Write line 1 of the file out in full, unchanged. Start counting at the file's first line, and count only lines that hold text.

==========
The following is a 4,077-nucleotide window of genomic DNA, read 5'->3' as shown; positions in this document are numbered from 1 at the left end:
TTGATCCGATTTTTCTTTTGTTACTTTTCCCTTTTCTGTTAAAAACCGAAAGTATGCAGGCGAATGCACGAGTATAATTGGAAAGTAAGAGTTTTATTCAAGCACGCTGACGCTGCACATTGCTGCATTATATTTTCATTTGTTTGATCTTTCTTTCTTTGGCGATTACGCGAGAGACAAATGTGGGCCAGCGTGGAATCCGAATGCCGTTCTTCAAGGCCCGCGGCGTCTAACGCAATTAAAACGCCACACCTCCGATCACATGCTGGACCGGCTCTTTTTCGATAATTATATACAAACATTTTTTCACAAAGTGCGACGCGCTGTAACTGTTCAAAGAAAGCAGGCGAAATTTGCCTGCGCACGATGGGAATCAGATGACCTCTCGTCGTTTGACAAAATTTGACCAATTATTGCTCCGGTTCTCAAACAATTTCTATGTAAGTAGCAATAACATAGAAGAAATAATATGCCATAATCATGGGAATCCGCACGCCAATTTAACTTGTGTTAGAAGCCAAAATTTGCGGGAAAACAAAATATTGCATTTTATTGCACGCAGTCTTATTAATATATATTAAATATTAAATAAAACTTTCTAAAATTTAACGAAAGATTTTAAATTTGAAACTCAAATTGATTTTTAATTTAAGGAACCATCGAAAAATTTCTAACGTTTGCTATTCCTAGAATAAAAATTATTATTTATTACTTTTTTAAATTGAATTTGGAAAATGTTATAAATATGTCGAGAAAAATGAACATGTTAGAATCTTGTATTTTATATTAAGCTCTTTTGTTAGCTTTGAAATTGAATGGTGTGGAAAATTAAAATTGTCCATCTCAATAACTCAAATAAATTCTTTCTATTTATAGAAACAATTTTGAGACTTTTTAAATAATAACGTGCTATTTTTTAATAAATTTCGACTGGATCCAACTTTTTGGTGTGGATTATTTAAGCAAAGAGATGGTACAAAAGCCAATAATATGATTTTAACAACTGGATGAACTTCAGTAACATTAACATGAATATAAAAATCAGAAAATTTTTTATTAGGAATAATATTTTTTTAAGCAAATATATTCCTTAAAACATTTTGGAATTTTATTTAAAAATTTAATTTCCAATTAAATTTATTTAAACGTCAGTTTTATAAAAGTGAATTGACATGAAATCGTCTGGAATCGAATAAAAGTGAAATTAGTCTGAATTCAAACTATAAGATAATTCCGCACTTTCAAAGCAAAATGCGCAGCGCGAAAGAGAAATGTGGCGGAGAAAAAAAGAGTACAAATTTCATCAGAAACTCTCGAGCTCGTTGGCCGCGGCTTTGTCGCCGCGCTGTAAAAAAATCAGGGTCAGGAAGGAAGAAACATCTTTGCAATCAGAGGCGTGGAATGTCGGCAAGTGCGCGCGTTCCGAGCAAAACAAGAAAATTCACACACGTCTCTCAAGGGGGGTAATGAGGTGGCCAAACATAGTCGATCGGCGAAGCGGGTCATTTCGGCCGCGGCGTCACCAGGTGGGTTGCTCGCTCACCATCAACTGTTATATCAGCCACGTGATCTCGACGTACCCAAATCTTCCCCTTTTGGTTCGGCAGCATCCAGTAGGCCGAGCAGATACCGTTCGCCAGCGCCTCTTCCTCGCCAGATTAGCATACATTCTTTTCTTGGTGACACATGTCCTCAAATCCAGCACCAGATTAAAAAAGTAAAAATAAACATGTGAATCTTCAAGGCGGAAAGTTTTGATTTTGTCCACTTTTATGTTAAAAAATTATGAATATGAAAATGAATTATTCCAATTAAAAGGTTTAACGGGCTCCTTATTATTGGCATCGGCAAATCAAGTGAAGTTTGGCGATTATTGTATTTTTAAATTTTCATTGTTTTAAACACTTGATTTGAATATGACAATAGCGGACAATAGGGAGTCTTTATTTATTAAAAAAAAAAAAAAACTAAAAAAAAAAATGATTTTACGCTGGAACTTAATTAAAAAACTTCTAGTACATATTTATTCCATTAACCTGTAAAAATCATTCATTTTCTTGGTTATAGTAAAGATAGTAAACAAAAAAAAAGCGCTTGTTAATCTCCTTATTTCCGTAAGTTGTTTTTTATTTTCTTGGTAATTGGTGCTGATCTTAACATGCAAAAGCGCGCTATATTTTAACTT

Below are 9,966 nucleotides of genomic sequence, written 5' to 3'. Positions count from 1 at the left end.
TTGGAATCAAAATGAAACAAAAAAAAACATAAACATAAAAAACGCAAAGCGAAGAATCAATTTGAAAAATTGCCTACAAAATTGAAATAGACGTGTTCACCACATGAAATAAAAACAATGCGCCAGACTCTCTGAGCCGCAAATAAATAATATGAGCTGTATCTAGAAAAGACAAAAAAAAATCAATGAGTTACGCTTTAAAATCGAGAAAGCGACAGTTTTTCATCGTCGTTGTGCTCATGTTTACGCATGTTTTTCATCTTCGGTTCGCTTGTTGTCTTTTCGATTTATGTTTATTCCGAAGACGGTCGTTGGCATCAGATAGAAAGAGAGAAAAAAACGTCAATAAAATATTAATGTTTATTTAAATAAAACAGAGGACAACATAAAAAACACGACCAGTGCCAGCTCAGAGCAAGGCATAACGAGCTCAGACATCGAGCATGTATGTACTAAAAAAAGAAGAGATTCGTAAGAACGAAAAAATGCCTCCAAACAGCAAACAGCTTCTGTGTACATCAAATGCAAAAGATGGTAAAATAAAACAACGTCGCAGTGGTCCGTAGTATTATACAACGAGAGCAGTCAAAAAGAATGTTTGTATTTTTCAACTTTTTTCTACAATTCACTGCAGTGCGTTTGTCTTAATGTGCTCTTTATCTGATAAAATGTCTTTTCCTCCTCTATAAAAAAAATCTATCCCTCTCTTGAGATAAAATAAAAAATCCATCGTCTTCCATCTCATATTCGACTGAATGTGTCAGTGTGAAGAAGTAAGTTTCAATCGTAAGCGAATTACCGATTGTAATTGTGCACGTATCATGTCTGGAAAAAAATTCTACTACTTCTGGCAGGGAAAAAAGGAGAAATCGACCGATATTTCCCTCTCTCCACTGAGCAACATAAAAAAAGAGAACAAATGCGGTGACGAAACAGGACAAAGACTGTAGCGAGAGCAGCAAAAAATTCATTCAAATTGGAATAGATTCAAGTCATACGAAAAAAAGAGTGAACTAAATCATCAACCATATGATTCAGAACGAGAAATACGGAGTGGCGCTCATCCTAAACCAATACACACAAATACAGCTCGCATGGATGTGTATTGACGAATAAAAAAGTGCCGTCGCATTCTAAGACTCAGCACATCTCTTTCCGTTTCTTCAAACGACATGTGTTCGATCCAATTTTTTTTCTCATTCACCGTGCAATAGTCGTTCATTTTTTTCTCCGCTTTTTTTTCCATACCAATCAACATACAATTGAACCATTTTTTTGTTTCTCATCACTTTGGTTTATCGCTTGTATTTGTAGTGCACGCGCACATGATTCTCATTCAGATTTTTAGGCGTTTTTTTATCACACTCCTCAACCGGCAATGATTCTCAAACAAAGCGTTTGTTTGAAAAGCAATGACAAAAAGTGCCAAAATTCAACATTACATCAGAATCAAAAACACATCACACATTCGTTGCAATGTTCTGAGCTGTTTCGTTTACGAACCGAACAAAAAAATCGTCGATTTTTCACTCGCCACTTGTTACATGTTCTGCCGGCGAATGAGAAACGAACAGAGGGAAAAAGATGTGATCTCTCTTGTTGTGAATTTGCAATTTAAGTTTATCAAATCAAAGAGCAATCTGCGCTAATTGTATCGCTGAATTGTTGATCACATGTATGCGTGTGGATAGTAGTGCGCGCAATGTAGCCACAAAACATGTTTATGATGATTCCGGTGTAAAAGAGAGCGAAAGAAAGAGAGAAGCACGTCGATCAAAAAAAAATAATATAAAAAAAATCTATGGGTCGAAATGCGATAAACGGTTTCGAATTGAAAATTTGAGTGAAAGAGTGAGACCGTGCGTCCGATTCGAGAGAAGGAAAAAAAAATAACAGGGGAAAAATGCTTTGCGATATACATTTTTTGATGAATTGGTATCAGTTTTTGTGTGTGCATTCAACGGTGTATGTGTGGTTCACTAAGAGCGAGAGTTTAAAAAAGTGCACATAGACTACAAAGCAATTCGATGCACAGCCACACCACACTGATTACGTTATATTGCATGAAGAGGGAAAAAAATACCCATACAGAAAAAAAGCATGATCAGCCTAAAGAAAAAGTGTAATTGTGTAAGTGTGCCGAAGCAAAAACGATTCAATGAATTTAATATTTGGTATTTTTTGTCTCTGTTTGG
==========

The following is a 4,077-nucleotide window of genomic DNA, read 5'->3' as shown; positions in this document are numbered from 1 at the left end: